Iran is feeling the pain of lower crude oil prices and is calling on Saudi Arabia to do something about it.
Reuters News reported that Iran Deputy Foreign Minister Hossein Amir Abdollahian said “If Saudi does not help prevent the decrease in oil price…this is a serious mistake that will have a negative result on all countries in the region” whose economies rely heavily on oil.
That is an understatement and a lot more mild than the comment from Iranian President Hasan Rouhani who told the Associated Press last month that Saudi Arabia’s refusal to scale back oil production was tantamount to a “conspiracy against the interests of the region” and the Muslim people. “Iran and people of the region will not forget such conspiracies, or in other words, treachery against the interest of the Muslim world,” he said. Of course, while Iran wants the Saudi’s to cut production, it is unlikely that will happen.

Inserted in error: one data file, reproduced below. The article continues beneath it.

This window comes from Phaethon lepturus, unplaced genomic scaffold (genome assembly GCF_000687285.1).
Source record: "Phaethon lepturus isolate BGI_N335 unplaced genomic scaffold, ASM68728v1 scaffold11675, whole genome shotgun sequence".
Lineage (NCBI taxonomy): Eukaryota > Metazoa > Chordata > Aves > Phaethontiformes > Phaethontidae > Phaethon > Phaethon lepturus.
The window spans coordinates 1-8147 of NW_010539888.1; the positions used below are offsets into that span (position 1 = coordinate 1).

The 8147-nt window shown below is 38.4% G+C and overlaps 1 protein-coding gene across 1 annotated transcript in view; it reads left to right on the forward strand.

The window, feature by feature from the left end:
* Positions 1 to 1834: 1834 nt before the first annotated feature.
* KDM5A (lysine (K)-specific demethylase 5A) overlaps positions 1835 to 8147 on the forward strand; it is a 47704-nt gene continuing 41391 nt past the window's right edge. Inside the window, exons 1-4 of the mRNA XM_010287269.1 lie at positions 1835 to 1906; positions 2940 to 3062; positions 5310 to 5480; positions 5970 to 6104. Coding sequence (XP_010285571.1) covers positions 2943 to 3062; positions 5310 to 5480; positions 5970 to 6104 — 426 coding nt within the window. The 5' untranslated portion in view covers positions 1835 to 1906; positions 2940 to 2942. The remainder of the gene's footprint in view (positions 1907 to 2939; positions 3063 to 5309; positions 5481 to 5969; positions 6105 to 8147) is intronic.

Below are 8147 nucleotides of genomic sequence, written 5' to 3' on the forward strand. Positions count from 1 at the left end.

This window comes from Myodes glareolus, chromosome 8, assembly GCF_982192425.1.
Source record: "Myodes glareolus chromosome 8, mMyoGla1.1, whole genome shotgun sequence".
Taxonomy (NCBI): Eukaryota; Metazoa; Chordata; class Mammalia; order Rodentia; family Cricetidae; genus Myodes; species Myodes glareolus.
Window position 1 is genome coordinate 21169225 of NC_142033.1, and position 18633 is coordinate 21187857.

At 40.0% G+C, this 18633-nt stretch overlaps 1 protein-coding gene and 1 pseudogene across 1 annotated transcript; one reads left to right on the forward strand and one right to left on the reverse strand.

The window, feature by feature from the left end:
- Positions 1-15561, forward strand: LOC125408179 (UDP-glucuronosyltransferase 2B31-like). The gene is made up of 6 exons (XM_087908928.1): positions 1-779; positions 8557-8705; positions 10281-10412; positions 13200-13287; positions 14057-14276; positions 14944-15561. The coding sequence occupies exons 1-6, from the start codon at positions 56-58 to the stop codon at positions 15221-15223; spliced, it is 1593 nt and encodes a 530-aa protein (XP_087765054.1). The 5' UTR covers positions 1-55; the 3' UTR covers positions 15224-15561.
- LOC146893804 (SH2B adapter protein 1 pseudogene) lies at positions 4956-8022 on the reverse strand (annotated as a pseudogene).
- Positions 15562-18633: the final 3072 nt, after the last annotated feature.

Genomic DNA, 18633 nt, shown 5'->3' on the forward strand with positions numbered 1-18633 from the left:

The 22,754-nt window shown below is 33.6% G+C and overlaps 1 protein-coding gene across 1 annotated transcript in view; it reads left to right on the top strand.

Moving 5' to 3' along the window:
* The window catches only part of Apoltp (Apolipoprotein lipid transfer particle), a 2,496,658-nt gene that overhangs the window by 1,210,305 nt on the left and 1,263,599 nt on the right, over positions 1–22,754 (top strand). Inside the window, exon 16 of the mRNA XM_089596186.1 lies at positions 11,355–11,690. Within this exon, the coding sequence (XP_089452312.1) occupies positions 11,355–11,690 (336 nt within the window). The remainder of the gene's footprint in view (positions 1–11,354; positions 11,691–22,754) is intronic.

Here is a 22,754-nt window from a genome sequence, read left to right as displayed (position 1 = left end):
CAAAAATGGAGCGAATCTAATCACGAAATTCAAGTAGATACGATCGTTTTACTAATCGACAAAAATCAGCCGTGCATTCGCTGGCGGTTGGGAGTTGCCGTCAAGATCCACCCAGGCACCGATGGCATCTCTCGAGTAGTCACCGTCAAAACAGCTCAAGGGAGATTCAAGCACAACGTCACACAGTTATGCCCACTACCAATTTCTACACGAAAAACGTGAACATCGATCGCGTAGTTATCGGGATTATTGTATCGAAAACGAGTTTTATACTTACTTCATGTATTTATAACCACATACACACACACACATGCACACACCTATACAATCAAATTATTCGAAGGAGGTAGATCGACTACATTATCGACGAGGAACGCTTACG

Today it seems that the words of European Central Bank president Mario Draghi are having more of an effect on oil. Draghi said that the risks to the ECB’s ability to fulfill its price-stability mandate have increased over the past six months. He warned that medium-term inflation expectations have fallen since June raising expectations that the ECB will start moving on its bond buying program sooner rather than later.
That sent the March Euro to a new contract low and the lowest price since June of 2010 and the March dollar to a new contract high, which is pressuring oil. It seems oil cares more about over supply and the value of the dollar then Iran and their complaints to Saudis.
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